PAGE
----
THE former NSW premier Bob Carr, a keen walker, had a grand vision for a Sydney city foreshore walk: a promenade that would enable people to stroll from Rushcutters Bay to Glebe, taking in the great vistas of the harbour in the east and the post-industrial bays of the inner west.
To achieve his aim he directed that all redevelopment involve returning the foreshore to the people. Some impediments still remain but, gradually during the past two decades, Carr's dream has become reality.
"It's wonderful that all those years after I made it a further directive to the bureaucrats, there is so much of the harbour you can walk around," the current Foreign Affairs Minister says as he strolls through the Glebe section.
The push for access is not limited to the harbour foreshore; the creation of Sydney Harbour National Park and co-operation from the navy and other big landowners such as the NSW Department of Health have opened up other waterfront walks. And local councils have joined in, realising that these paths can greatly improve the amenity of their area.
The City Harbour Walk: Rushcutters Bay to Glebe
It is now possible to take the 15-kilometre route from Rushcutters Bay, through the Botanic Gardens, past the Opera House and Circular Quay, under the bridge and around to Pyrmont and Glebe, with only a few detours from the foreshore.
Military heritage ... the old embattlements on Middle Head. Photo: Peter Rae
For the first time, the waterfront on the city's western side has been opened up as Barangaroo takes shape and, once it is completed, will enable walkers to stroll through a headland park and along a boardwalk to Darling Harbour. For now it is a more prosaic meander along the concrete apron of the old container terminal.
Last month, City of Sydney announced plans to open another part of the Glebe waterfront, allowing walkers to pass in front of Sydney Secondary College at Blackwattle Bay instead of heading inland. The $5 million finale will link 27 hectares of parkland for the first time since early settlement.
Some obstacles remain, the biggest being the Garden Island naval base on the eastern side of the city. Perhaps one day the navy will consent to some co-use of the site, and there are perennial talks about the base's future, amid pressure to accommodate more super-cruise liners.
Art with a view ... the Sculpture By The Sea exhibition between Bondi and Tamarama is one of Sydney's most popular strolls. Photo: Peter Rae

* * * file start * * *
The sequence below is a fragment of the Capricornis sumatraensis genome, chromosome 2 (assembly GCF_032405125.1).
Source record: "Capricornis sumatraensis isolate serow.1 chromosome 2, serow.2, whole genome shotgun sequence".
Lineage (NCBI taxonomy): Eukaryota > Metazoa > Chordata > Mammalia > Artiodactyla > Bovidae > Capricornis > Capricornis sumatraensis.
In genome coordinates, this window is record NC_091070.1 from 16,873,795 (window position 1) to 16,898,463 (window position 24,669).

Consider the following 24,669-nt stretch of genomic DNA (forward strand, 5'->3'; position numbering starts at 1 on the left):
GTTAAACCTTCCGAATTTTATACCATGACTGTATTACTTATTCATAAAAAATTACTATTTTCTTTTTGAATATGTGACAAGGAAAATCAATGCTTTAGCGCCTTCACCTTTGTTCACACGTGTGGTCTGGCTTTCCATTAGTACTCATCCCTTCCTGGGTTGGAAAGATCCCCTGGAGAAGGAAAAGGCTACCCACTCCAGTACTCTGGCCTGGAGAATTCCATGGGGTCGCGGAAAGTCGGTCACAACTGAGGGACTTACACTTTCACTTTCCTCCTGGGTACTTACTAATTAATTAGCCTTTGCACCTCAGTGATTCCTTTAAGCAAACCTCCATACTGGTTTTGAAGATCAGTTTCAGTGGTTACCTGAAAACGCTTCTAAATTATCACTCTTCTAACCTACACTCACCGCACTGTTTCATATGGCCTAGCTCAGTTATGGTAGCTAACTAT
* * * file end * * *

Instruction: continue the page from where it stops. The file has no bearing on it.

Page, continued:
Other obstacles include the old coal loader, which is slated to become a cruise boat terminal, and the cement works in Bridge Road. The Sydney Fish Market doesn't offer much charm either, with walkers forced to squelch through the potholed car park.
Other parts of Carr's grand walk are truly remarkable. The view under the bridge is superb, the stroll among the old wharves of Walsh Bay nostalgic, and the Glebe foreshore a refreshing mix of parkland, Victorian mansions, and maritime relics.
In 2006, the navy opened up the grounds of HMAS Penguin, allowing the completion of the walk from Chowder Bay across Georges Heights to Middle Head, and down to Balmoral beach.
It is now possible to walk all the way from Cremorne to the Spit, mostly on bush tracks.
The trail stretches for 10 kilometres and takes in some of the most stunning vantage points for Sydney Harbour. But as local author Claire Mitchell details in her new book about the walk, Mosman Meanders and Foreshore Flavours, there is much more to the walk than just heart-stopping vistas.
Mosman might be home to lawyers and bankers these days, but in the 1860s it drew a more bohemian crowd. From the early 1860s, several pleasure grounds were established on the foreshore of Mosman that attracted big weekend crowds. They arrived by boat at dusk to dance, drink and stroll through themed walks, ride carousels, or play skittles and other games.
The first of these was at Cremorne Point and by all accounts its "Ball Masques", illuminated by 5000 lamps and Chinese lanterns, were spectacular. But, by 1862, the event had turned into the Victorian equivalent of a rave party, judging by the description in the Herald: